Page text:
6. I enjoy sensory deprivation
I will often turn off all the lights and all sounds around me and just close my eyes and tune out of everything. That’s when I experience my imagination the strongest, and my mind feels so fresh, so alive, when I do. It’s also something I do to calm myself down after a long or busy day or after being in a crowded place or environment. Most people find me weird for doing this.
7. I struggle in crowds and in busy and active environments
My friends and family members have mentioned multiple times that I can get very jumpy in busy streets and when there’s a lot of people around. I get visibly overwhelmed and anxious in these settings and constantly scan my surroundings and move back and forth, never feeling comfortable anywhere. So I typically prefer quiet places, like parks, cafe’s, and so on. I feel much more comfortable by myself.
8. I took on the characteristics of anyone I would meet
When I meet and interact with others, I would naturally mimic their behaviour and actions. I noticed my Extroverted Sensing friends would always be naturally interested in anyone they met. I do too, but I’m honestly trying to stop doing it, because it exhausts me.
Suddenly, hanging out with me, they got really enthusiastic about philosophy, and with another friend of ours, they’d be all over beer, and then the next day when they met a painter, suddenly they wanted to paint. Extroverted Sensing seems to naturally blend in anywhere. I’m getting really drained just thinking about doing this. So I have had to learn to be weird and to stop doing this, to avoid exhausting myself.
9. Extroverted Sensing As The Everyperson
I’ve come to call Extroverted Sensing “The Everyperson” and to think of it as the definition of normal. I always thought I was an oddity, a black sheep, a lone wolf. As a kid, I would spend a lot of time thinking about why I was just so different.
Then later on in life, I came to think that I exaggerated my differences. I was different, but why should it matter? I don’t know why I was so fixated on it as a teenager. Maybe we all want to think we’re special or the chosen one. Now I like to think that everyone has something special to offer.
10. I’ve always felt a bit uncomfortable with my body and physical aspects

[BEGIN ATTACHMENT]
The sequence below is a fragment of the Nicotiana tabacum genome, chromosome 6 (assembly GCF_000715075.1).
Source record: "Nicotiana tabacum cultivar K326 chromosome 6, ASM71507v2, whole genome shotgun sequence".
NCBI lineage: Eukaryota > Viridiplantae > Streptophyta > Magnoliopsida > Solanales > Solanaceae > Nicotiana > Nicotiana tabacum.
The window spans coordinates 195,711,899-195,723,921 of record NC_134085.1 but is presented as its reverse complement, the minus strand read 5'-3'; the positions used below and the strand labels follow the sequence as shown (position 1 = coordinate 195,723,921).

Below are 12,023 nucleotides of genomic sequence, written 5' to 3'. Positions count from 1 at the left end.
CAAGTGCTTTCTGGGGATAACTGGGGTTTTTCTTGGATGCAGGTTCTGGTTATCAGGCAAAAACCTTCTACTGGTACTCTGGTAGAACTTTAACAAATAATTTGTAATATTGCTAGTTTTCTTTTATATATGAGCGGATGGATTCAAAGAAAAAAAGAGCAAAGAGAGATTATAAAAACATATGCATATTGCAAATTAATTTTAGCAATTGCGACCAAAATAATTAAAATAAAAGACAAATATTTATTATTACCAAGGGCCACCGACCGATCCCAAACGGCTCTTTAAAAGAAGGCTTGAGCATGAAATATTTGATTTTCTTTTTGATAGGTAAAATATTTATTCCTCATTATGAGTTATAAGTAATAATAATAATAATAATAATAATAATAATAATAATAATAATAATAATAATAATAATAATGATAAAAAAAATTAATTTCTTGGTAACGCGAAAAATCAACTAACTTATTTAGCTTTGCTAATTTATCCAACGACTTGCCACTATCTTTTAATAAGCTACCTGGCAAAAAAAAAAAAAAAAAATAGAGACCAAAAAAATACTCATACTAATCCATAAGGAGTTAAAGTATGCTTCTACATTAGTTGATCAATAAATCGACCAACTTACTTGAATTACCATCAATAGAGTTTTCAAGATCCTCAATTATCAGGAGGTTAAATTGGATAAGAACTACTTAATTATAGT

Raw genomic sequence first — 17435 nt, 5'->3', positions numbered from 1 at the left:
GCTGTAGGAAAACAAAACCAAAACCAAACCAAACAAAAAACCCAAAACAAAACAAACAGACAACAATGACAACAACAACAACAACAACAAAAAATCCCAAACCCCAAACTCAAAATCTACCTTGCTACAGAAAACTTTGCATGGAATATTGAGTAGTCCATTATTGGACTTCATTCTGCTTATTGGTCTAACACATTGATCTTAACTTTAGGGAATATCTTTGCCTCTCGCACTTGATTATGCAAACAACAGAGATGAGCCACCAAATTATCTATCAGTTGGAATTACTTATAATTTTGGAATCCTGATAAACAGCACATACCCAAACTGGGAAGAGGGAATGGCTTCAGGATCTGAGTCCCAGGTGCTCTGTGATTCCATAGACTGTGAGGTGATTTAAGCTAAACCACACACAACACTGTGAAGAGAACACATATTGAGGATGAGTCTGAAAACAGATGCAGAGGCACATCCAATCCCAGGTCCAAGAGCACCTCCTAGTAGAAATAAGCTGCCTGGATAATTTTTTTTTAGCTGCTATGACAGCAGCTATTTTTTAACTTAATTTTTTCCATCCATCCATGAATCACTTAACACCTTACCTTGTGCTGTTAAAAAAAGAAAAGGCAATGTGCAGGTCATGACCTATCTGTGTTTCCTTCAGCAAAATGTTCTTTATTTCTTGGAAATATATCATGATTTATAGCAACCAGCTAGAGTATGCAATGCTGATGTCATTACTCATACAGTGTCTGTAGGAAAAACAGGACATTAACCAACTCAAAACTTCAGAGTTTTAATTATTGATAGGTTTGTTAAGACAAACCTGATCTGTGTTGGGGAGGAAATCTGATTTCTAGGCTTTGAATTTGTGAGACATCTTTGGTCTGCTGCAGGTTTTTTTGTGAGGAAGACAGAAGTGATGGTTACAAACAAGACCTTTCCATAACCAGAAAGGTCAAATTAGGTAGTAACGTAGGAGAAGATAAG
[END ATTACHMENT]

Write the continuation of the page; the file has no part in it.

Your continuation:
Honestly, I’ve always struggled a bit with physical timidness. When it came to sex and other physical matters, I’ve always felt a bit shy. I’ve never really felt open talking about my body or sex, and it’s always been something private to me. I resonate with taking a long time to open myself to someone on that level. Beyond that, I don’t do well with one-night-stands though I did try.
I like the sensual aspects of it all, but I struggle with the rawness of it. The way I see it, I draw a fine line between sensory aspects like the sensation of rain or the feeling of water against my skin or touching someone I care about. That, and the sensation of an explosion, a hot fire, the sound of an explosion, the smell of fire, someone slapping you hard on the back to say hello, somebody suddenly jumping on me. I’m okay with the first, and I really struggle with the second. It can make me really uncomfortable. I think we want can appreciate our weakest functions when they are more mild.
11. I struggle with superficial things
Make-up, dressing up, taking care of your appearance, and dealing with our physical circumstance and how we appear. I’ve always struggled with this. I’ve often felt blind to it, like, other people have asked me “How do I look?” and I’d be like ‘Yeah, I have no idea.’ I just don’t often think about it or how things appear. It was worse when I was younger, I couldn’t even tell if girls had make up on or not.
I don’t think I care much for other people’s appearance, besides my girlfriends. And honestly, my mental perception of another person, their vibe, our connection, makes me feel the other person looks a lot more beautiful. So it’s easier for me to see them as beautiful because we are connected and because I’m in love with their mind and their spirit, and I can’t tell the other aspects are there.
But things do have an appearance and physical aspects do matter! It’s just a weakness to me, I just can’t see it. Certain things I can see, like the eyes, the smile, but a lot of things, I just miss.
12. I tend to struggle to pay attention for a longer time.
I think because I get so focused and intuitive judging about things, I miss out on a lot that happens around me. Beyond that, I physically can’t take in a lot of physical information, I can’t pay attention for a longer time to what someone is telling me, and I start tuning out or ignoring things very easily. But that’s Sensing Perceiving. There’s a difference between Extroverted Sensing and Sensing Perceiving.
What are your experiences with extroverted sensing as an INFJ or INTJ? How do you notice its influence in your mind? And what have you done to develop and better manage extroverted sensing in yourself? Feel free to watch my video on the INFJ Ghost Mode where I talk about extroverted sensing and why INFJs are prone to detach and disappear from others.